|Francisco Balagtas Baltazar|
|Born||Francisco Balagtas y de la Cruz
April 2, 1788
Bigaa, Bulacan, Captaincy General of the Philippines
|Died||February 20, 1862
Udyong, Bataan, Captaincy General of the Philippines
|Citizenship||Spanish (1812 Spanish Constitution granted Philippine natives Spanish citizenship)|
|Alma mater||Colegio de San Jose (now San Jose Seminary)|
|Notable works||Florante at Laura|
Francisco Baltazar (born Francisco Balagtas y de la Cruz; April 2, 1788 – February 20, 1862), also known as Francisco Balagtas, was a prominent Filipino poet, and is widely considered one of the greatest Filipino literary laureates for his impact on Filipino literature. The famous epic, Florante at Laura, is regarded as his defining work.
The name "Baltazar", sometimes misconstrued as a pen name, was a legal surname Balagtas adopted after the 1849 edict of Governor-General Narciso Claveria y Zaldua, which mandated that the native population adopt standard Spanish surnames instead of native ones. His trainer is Jose Dela Cruz, also called Huseng Sisiw
Francisco Balagtas was born on April 2, 1788, in Barrio Panginay, Bigaa, Bulacan as the youngest of the four children of Juan Balagtas, a blacksmith (Panday) and Juana de la Cruz. He was baptized on April 30 that same year. He studied Canon Law, Philosophy, Latin, and the Classics in Colegio San Juan de Letran and Colegio de San Jose. He finished school in 1812.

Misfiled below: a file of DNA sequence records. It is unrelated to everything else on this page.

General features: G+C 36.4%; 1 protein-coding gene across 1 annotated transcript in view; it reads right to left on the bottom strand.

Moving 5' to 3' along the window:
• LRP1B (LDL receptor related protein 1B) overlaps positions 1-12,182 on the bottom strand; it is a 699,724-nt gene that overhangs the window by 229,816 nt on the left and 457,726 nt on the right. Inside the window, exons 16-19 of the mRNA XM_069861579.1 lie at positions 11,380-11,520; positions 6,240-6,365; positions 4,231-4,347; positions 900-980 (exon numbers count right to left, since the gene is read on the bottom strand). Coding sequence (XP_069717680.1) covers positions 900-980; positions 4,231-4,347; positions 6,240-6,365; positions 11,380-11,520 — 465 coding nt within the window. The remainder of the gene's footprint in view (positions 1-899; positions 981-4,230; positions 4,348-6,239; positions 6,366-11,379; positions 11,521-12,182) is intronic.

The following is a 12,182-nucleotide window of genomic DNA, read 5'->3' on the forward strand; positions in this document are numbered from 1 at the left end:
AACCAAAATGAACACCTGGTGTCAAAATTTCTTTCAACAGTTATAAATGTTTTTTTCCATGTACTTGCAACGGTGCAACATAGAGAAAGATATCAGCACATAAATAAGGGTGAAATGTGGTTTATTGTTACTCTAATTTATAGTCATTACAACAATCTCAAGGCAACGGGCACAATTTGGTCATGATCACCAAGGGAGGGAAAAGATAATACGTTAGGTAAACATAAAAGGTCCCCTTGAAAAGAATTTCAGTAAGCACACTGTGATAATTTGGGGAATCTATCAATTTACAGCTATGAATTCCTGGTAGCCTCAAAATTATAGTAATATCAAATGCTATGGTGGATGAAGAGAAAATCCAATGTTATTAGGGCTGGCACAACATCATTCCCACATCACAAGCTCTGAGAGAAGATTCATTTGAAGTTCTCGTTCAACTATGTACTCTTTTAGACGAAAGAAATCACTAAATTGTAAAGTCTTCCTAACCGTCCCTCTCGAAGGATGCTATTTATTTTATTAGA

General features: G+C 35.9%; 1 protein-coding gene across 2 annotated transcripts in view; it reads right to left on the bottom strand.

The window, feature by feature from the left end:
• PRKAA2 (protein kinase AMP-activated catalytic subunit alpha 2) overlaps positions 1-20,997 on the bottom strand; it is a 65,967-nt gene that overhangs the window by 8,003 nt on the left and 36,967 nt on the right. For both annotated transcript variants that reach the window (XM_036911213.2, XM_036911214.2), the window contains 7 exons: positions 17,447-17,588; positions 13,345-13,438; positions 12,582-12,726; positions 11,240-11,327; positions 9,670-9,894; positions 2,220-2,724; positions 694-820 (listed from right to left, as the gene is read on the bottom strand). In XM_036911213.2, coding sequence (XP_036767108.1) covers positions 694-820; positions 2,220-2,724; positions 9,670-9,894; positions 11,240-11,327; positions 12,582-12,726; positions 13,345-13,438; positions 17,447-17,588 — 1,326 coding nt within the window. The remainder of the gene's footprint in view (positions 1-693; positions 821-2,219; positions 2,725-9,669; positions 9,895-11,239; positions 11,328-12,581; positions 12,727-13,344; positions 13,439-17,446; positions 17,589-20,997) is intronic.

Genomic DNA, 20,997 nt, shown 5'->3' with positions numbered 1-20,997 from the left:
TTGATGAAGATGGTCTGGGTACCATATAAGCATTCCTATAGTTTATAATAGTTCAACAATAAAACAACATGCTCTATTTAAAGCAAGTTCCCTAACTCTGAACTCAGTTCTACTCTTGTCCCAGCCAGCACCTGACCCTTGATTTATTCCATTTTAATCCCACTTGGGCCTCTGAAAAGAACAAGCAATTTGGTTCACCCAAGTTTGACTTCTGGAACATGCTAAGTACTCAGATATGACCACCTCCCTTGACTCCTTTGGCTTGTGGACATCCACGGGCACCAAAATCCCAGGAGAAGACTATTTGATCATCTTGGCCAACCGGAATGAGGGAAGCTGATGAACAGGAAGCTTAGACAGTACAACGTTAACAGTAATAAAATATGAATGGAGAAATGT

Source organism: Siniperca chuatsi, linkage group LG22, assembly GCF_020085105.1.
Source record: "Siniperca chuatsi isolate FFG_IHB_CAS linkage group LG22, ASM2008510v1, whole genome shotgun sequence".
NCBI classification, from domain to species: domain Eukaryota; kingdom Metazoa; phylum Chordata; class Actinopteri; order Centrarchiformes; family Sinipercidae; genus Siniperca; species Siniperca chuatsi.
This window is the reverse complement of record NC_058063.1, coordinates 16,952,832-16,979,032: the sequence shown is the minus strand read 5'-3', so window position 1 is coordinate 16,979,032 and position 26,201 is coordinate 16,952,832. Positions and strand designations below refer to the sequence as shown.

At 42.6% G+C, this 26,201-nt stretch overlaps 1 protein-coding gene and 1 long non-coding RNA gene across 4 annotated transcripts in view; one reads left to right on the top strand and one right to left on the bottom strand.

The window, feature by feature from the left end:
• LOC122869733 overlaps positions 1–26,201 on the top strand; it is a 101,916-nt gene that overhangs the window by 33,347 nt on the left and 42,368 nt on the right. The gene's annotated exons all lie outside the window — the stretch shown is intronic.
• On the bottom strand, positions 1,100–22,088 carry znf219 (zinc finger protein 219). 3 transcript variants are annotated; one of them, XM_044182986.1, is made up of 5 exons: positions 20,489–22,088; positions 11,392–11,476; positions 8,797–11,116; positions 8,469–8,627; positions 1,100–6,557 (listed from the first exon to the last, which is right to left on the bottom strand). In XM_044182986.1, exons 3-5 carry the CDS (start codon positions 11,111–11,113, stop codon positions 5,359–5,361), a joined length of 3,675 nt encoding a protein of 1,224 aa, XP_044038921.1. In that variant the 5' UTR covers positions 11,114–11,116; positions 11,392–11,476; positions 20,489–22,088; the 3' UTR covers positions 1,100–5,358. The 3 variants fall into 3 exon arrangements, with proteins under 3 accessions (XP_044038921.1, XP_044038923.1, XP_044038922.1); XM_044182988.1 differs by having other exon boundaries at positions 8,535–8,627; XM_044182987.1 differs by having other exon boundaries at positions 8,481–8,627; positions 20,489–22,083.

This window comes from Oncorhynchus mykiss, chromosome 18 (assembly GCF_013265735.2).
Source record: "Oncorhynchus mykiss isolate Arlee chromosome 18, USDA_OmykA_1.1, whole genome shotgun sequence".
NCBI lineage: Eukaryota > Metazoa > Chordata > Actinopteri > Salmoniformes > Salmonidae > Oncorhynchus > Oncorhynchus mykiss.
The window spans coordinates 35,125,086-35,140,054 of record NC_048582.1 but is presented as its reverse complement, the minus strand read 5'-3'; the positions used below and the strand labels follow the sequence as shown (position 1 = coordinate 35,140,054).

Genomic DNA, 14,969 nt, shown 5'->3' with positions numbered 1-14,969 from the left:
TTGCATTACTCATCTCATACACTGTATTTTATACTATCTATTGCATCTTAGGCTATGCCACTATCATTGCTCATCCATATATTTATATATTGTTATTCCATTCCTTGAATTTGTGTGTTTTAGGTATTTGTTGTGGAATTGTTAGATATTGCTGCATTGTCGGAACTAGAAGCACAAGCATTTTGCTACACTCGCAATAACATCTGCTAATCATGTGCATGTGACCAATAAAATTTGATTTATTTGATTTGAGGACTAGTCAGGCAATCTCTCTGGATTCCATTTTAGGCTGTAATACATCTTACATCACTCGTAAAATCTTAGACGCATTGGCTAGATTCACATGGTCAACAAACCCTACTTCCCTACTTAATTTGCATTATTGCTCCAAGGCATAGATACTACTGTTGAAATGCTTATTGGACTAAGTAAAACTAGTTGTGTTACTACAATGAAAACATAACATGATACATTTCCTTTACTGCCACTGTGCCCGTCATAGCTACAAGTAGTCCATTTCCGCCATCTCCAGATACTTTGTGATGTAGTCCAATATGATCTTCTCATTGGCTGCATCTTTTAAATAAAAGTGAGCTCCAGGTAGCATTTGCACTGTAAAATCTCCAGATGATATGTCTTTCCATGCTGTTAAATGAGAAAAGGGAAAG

Balagtas learned to write poetry from José de la Cruz (Huseng Sisiw), one of the most famous poets of Tondo, in return of chicks. It was De la Cruz himself who personally challenged Balagtas to improve his writing. Balagtas swore he would overcome Huseng Sisiw as he would not ask anything in return as a poet.
Balagtas' affections for MAR were challenged by the influential Mariano Capule. Capule won the battle for MAR when he used his wealth to get Balagtas imprisoned. It was here that he wrote Florante at Laura—in fact, the events of this poem were meant to parallel his own situation.
Balagtas published Florante at Laura upon his release in 1838. He moved to Balanga, Bataan in 1840 where he served as the assistant to the Justice of the Peace. He was also appointed as the translator of the court. He married Juana Tiambeng on July 22, 1842, in a ceremony officiated by Fr. Cayetano Arellano, uncle of future Philippine Supreme Court Chief Justice Cayetano Arellano. They had eleven children but only four survived to adulthood. On November 21, 1849, Governor-General Narciso Clavería issued a decree that every Filipino native must adopt a Spanish surname. In 1856, he was appointed as the Major Lieutenant, but soon after was convicted and sent to prison again in Bataan under the accusation that he ordered a rich man's housemaid's head to be shaved.
He was again released from prison in 1860 and continued writing poetry, along with translating Spanish documents, but two years later, he died on February 20, 1862, at the age of 73. Upon his deathbed, he asked a favor that none of his children become poets like him, who had suffered under his gift as well as under others. He even went as far as to tell them it would be better to cut their hands off than let them be writers.